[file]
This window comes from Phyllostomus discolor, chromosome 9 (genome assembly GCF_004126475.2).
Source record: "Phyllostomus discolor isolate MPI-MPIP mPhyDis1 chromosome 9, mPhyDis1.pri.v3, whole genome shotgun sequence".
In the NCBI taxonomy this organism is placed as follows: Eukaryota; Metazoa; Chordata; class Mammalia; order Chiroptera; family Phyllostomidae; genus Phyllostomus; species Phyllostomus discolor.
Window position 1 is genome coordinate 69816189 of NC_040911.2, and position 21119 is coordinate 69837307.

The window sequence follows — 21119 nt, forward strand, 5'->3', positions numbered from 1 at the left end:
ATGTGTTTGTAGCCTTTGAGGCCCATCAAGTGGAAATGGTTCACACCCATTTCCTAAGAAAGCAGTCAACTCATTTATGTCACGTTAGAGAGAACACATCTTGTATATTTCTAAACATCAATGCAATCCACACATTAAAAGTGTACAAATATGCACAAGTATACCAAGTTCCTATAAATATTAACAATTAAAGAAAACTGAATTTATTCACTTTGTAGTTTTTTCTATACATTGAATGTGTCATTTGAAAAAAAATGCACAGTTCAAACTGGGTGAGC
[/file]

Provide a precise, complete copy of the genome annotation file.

This window comes from Phyllostomus discolor, chromosome 9 (genome assembly GCF_004126475.2).
Source record: "Phyllostomus discolor isolate MPI-MPIP mPhyDis1 chromosome 9, mPhyDis1.pri.v3, whole genome shotgun sequence".
In the NCBI taxonomy this organism is placed as follows: Eukaryota; Metazoa; Chordata; class Mammalia; order Chiroptera; family Phyllostomidae; genus Phyllostomus; species Phyllostomus discolor.
Window position 1 is genome coordinate 69816189 of NC_040911.2, and position 21119 is coordinate 69837307.

The window sequence follows — 21119 nt, forward strand, 5'->3', positions numbered from 1 at the left end:
ATGTGTTTGTAGCCTTTGAGGCCCATCAAGTGGAAATGGTTCACACCCATTTCCTAAGAAAGCAGTCAACTCATTTATGTCACGTTAGAGAGAACACATCTTGTATATTTCTAAACATCAATGCAATCCACACATTAAAAGTGTACAAATATGCACAAGTATACCAAGTTCCTATAAATATTAACAATTAAAGAAAACTGAATTTATTCACTTTGTAGTTTTTTCTATACATTGAATGTGTCATTTGAAAAAAAATGCACAGTTCAAACTGGGTGAGC